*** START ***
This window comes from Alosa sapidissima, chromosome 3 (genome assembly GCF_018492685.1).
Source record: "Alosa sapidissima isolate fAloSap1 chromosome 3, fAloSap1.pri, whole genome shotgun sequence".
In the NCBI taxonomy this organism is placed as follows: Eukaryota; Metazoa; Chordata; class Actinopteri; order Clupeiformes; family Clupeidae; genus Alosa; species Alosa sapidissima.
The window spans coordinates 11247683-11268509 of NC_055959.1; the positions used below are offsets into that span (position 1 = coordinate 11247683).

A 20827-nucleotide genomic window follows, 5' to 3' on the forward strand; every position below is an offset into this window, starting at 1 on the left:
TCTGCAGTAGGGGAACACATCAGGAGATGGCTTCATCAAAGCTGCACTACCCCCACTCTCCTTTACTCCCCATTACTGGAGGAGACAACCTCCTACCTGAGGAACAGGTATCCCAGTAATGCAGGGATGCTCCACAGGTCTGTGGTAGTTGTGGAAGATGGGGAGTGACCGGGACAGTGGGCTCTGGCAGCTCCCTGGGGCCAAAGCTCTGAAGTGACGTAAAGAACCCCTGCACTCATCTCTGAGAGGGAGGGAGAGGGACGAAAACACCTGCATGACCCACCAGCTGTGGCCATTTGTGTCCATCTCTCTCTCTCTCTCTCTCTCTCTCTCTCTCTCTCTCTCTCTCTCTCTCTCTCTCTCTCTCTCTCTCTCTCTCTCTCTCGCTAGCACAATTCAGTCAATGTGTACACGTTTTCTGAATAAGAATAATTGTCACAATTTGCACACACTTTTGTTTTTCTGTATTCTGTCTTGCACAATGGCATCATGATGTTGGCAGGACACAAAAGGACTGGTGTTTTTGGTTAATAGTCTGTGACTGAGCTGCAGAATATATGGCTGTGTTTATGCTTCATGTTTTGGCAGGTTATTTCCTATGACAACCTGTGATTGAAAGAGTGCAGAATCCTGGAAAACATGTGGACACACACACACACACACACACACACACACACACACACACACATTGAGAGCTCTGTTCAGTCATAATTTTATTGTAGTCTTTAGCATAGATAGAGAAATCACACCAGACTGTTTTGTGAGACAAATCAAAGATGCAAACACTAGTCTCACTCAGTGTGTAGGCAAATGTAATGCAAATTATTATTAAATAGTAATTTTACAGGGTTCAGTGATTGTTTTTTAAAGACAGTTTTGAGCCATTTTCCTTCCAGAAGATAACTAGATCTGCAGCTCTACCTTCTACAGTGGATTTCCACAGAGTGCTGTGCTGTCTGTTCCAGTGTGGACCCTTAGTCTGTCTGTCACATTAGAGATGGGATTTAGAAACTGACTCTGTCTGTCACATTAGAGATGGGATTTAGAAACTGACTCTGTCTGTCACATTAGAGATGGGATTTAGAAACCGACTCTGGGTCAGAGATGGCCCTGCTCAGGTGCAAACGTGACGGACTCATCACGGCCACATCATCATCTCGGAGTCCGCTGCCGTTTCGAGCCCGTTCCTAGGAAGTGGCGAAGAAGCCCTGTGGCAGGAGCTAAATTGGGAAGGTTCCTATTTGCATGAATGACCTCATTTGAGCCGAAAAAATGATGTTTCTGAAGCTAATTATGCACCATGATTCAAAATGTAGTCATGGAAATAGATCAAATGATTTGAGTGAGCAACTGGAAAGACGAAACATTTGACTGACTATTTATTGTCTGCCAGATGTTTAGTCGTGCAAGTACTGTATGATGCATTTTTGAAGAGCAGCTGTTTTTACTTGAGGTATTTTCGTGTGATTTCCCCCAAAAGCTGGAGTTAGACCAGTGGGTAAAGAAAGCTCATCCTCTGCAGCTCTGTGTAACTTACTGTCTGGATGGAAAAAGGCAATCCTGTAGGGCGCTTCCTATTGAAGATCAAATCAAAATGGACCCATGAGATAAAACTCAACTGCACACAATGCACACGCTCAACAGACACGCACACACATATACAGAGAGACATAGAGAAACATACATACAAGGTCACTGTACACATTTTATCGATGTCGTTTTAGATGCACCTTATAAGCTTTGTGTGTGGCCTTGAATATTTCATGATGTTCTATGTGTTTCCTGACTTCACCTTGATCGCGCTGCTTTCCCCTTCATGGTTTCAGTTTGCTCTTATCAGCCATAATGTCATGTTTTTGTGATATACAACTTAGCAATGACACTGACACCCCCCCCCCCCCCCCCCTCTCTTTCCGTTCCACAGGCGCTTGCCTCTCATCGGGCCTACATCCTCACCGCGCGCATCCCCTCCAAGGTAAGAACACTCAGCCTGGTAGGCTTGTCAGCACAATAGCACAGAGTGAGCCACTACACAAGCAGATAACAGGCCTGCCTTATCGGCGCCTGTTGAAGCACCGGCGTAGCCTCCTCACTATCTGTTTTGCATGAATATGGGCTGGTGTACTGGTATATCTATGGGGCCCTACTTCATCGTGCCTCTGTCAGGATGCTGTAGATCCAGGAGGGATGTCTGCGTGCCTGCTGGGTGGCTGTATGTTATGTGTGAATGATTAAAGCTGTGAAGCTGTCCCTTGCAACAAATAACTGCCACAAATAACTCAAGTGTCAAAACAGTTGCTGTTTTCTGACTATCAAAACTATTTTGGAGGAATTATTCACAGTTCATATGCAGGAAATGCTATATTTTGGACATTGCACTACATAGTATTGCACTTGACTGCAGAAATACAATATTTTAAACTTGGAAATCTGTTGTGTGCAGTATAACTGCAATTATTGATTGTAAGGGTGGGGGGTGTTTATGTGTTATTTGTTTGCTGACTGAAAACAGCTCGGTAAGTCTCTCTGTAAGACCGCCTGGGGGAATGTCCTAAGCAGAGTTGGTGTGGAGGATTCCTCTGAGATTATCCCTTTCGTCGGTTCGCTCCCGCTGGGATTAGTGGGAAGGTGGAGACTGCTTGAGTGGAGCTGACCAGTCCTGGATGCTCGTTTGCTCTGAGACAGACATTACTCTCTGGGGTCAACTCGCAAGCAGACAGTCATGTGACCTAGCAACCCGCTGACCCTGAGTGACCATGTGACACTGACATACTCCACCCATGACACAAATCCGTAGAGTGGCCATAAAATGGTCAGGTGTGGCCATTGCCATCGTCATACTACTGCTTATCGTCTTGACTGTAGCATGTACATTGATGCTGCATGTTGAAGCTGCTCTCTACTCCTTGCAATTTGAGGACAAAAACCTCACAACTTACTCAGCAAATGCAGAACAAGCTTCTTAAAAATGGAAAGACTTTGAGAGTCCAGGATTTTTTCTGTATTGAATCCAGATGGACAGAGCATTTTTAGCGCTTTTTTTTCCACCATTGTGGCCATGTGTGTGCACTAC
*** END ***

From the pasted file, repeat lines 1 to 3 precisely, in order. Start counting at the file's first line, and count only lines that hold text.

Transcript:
This window comes from Alosa sapidissima, chromosome 3 (genome assembly GCF_018492685.1).
Source record: "Alosa sapidissima isolate fAloSap1 chromosome 3, fAloSap1.pri, whole genome shotgun sequence".
In the NCBI taxonomy this organism is placed as follows: Eukaryota; Metazoa; Chordata; class Actinopteri; order Clupeiformes; family Clupeidae; genus Alosa; species Alosa sapidissima.